The same magic also works pretty well in the boardroom. For one Ivy Leaguers are one of the few who are often allowed to throw their weight around while some courteous chap adds, “he’s a Harvard grad.” The others shut up. They look down and make teeth suckling sounds. Yes folks, Ivy Leaguers like Swiss time pieces definitely come with a veritable assurance of cerebral reliability. After all, we are reminded, the schools we attend are not for any Tom, Dick or Harry. They are character forging cauldrons of talent, intelligence and drive that comes with the assurance of a pedigree.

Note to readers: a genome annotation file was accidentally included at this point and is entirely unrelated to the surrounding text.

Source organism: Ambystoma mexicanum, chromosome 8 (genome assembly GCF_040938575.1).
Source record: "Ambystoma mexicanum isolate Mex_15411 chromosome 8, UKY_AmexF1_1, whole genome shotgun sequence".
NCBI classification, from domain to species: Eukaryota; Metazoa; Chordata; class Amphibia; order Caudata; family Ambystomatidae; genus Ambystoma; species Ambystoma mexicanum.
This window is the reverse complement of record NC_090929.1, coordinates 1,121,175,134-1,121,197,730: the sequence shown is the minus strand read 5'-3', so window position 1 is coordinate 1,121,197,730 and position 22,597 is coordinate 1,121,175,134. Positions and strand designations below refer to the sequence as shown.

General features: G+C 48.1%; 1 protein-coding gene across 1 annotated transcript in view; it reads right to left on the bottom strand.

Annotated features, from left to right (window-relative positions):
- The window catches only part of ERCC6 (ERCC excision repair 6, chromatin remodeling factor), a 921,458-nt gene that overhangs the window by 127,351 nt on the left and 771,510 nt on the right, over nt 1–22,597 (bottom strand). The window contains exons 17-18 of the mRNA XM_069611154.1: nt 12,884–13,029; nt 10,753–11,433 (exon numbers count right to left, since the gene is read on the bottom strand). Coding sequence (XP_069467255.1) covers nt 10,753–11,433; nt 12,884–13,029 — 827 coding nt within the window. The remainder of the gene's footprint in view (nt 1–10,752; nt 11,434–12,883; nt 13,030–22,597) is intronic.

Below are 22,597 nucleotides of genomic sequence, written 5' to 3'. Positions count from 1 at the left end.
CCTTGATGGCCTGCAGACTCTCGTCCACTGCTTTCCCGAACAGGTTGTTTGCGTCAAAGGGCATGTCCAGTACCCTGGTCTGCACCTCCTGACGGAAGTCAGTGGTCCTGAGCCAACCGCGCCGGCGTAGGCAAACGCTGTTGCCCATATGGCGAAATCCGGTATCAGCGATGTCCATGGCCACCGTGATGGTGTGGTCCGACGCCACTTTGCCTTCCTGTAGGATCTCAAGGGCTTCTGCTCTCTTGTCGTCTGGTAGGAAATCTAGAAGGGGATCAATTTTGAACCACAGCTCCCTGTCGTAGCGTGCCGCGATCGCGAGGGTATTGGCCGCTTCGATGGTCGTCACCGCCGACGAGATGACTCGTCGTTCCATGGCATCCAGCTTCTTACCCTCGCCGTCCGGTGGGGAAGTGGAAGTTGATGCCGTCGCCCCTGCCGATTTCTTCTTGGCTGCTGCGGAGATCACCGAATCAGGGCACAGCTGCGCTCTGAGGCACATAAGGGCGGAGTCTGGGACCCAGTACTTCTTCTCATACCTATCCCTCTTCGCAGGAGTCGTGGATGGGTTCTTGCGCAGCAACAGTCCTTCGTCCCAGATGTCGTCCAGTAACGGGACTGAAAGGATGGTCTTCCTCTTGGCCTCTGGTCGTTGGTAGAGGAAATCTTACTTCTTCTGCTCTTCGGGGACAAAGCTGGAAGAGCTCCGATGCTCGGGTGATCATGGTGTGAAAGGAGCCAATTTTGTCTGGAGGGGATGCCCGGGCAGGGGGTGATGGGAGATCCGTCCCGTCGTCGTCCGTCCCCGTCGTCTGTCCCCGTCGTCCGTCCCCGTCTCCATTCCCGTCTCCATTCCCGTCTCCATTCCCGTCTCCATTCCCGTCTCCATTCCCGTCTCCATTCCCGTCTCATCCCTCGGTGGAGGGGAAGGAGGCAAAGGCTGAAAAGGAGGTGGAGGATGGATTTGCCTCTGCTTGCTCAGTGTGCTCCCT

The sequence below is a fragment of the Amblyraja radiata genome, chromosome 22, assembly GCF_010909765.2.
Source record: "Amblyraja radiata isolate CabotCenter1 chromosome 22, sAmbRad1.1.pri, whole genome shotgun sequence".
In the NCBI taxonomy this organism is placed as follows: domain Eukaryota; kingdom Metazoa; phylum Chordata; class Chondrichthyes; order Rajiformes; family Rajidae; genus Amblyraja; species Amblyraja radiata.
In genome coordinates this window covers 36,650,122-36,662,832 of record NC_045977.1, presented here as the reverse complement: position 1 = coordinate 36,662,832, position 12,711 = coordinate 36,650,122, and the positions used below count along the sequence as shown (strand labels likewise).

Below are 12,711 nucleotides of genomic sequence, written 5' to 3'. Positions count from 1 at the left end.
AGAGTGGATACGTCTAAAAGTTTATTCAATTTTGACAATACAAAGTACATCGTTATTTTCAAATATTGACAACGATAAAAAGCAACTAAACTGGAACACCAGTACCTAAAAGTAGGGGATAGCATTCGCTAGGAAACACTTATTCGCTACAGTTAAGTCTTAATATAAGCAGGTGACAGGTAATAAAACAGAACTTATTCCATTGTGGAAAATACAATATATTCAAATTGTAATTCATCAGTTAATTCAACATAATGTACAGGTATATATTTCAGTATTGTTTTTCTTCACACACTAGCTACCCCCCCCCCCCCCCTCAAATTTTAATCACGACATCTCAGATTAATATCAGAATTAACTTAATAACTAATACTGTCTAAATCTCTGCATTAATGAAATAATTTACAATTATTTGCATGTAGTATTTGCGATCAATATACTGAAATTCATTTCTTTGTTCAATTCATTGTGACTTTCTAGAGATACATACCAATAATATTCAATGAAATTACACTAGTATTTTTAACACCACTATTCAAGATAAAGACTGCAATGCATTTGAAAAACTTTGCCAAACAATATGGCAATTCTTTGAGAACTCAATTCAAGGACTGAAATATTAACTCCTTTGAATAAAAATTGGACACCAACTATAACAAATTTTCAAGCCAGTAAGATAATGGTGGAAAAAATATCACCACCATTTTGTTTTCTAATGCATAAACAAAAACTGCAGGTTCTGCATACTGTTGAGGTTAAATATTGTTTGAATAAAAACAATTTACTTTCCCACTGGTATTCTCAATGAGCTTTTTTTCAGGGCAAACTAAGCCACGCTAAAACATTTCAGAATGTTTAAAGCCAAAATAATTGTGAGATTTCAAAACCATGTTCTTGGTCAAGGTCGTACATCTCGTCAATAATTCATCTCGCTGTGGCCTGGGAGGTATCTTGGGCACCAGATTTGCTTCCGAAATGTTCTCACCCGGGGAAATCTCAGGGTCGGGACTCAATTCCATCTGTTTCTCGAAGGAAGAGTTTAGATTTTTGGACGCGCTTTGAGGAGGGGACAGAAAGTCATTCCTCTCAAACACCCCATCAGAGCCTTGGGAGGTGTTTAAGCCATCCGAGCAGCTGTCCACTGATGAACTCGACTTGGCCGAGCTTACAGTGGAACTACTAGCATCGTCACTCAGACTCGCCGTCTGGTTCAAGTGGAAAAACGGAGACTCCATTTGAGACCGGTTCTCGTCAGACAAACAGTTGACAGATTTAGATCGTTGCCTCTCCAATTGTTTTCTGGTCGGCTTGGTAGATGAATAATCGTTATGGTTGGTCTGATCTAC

Things should be “easy street.” You say. The world after all is an oyster and all I really have to do is dive in and fulfill my destiny – the rest of life should be a gravy train. Yes, that’s only true if there weren’t pesky people like darkness around. You know the type don’t you? The guy that’s slightly rough around the edges, but nonetheless keeps a strange Octagon edition leather bound book in his cubicle that suggest he has enough Swiftian touches to come across as even well read and cultured. You just know he had it tough in life. It shows – it always shows with the ones that had to run through the mill. You know the type don’t you? The student who always sits at the back of the class, swaggers in with his oil stained overalls and dirt underneath his finger nails, worked his way through 2 shift jobs, fought running battles with debt collectors and loan sharks. Lived in a box room next door to drug pushers and prostitutes, proved to us all that a man could just as well survive on dog food and eek out a pair of sneakers in three year cycles and still had enough attitude to reduce his lecturers to a nervous wreck and now he’s in my face!